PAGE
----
The Ghana government doubled its police officer salaries in 2010 partly to mitigate petty corruption on its roads
In one of the most ambitious public sector reform experiments in Africa, the Ghana government doubled its police officer salaries in 2010 in part to mitigate petty corruption on its roads, while leaving salaries for other officials unchanged. Neighboring countries in the West African region left their police salaries unchanged. Using unique data on bribes paid from over 2,100 truck trips in West Africa and representing over 45,000 bribe opportunities, we evaluate impacts of higher police salaries on petty corruption using a difference-in-difference method that exploits the exogenous policy experiment. By following bribes paid by the same trucks in different countries as well as to different civil servants in Ghana we identify whether salaries affect the effort to seek bribes, their value and the total amount paid by truckers. Rather than decrease petty corruption, the salary policy significantly increased the police efforts to collect bribes, the value of bribes and the amounts given by truck drivers to policemen in total. Robustness checks show the higher bribe efforts and amounts are stable across alternative specifications.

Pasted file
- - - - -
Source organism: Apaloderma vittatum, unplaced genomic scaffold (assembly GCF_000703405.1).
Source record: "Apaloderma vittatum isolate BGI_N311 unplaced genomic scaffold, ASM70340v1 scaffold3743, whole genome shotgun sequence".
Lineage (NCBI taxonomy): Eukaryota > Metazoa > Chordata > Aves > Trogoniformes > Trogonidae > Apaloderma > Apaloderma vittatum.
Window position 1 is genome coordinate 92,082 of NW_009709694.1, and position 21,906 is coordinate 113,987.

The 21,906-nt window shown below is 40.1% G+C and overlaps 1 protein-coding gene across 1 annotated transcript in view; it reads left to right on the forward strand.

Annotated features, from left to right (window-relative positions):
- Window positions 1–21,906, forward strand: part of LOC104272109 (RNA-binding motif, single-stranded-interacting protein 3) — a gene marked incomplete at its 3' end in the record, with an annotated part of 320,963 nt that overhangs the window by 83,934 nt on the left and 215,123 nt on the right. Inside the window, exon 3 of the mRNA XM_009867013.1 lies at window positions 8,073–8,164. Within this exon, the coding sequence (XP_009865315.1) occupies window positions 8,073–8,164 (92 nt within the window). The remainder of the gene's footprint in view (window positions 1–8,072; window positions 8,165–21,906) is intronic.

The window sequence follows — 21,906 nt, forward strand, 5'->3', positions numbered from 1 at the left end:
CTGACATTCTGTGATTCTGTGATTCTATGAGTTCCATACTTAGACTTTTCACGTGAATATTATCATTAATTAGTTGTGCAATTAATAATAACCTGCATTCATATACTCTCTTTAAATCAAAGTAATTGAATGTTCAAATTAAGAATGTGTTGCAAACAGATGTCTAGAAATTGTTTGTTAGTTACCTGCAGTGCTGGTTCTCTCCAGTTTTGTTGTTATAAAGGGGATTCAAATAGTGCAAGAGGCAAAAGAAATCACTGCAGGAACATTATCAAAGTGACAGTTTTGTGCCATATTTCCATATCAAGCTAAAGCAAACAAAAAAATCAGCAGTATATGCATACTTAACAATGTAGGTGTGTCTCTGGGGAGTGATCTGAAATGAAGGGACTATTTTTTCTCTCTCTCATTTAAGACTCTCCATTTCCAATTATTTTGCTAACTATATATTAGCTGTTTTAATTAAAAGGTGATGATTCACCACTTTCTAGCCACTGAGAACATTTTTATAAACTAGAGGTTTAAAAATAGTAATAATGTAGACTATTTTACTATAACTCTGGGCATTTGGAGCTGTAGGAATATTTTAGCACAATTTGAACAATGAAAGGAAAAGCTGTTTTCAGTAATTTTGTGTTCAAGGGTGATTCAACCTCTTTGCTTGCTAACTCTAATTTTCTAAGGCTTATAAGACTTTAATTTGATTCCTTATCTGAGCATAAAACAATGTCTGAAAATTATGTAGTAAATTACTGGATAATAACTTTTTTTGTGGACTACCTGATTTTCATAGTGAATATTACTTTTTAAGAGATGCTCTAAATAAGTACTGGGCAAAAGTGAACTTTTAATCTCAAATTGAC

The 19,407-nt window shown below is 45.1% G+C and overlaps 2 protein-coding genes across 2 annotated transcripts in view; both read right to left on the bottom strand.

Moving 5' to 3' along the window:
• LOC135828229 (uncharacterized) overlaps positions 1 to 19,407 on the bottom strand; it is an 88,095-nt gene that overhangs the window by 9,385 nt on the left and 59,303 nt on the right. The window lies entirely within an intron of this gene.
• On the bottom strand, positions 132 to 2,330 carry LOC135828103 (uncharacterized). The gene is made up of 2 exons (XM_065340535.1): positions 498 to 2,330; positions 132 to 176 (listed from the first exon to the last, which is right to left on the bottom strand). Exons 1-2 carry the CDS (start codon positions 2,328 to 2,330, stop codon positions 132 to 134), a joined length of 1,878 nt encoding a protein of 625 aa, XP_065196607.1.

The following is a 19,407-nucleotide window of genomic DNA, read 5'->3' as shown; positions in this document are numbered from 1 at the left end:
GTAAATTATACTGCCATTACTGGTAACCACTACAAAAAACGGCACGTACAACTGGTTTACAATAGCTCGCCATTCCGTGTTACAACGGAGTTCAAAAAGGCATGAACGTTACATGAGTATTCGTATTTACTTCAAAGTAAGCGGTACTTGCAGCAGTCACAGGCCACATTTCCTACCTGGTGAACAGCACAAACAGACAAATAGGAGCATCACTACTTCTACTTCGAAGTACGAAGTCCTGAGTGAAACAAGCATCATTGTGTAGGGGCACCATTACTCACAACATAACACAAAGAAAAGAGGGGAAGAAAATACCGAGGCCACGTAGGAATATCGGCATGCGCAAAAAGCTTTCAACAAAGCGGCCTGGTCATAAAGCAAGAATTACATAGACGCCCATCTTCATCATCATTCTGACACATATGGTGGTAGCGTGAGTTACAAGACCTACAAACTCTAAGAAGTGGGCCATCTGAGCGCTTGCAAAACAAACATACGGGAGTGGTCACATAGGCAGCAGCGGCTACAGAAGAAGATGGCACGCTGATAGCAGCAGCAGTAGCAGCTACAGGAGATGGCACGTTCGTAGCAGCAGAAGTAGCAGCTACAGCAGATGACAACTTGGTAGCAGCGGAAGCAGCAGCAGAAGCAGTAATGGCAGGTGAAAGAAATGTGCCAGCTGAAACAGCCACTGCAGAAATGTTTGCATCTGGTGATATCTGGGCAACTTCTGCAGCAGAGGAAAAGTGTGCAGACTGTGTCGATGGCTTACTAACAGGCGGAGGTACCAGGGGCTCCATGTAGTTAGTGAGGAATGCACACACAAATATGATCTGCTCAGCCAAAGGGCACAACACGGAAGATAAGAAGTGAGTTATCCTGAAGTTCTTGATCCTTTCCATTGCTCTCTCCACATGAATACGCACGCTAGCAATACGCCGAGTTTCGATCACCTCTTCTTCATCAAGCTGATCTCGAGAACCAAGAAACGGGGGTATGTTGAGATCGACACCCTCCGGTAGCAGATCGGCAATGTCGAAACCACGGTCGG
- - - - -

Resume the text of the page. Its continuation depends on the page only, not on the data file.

Foltz, J.D.; Opoku-Agyemang, K.A. Do higher salaries lower petty corruption? A policy experiment on West Africa’s highways. International Growth Centre (IGC), London, UK (2015) 49 pp.